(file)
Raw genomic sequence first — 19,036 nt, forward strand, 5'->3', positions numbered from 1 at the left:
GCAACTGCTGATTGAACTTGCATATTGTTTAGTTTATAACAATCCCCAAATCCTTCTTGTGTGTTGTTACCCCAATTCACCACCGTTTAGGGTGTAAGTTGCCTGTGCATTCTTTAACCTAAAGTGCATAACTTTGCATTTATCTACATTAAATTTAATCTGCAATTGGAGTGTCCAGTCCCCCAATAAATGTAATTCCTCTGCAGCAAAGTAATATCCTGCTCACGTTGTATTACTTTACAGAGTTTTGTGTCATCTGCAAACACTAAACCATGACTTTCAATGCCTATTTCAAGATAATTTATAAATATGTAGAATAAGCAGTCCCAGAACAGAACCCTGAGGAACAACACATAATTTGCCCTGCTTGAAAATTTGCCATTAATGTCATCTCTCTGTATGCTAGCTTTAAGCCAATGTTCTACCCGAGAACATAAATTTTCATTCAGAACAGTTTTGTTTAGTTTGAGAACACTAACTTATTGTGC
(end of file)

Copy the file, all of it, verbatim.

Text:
Raw genomic sequence first — 19,036 nt, forward strand, 5'->3', positions numbered from 1 at the left:
GCAACTGCTGATTGAACTTGCATATTGTTTAGTTTATAACAATCCCCAAATCCTTCTTGTGTGTTGTTACCCCAATTCACCACCGTTTAGGGTGTAAGTTGCCTGTGCATTCTTTAACCTAAAGTGCATAACTTTGCATTTATCTACATTAAATTTAATCTGCAATTGGAGTGTCCAGTCCCCCAATAAATGTAATTCCTCTGCAGCAAAGTAATATCCTGCTCACGTTGTATTACTTTACAGAGTTTTGTGTCATCTGCAAACACTAAACCATGACTTTCAATGCCTATTTCAAGATAATTTATAAATATGTAGAATAAGCAGTCCCAGAACAGAACCCTGAGGAACAACACATAATTTGCCCTGCTTGAAAATTTGCCATTAATGTCATCTCTCTGTATGCTAGCTTTAAGCCAATGTTCTACCCGAGAACATAAATTTTCATTCAGAACAGTTTTGTTTAGTTTGAGAACACTAACTTATTGTGC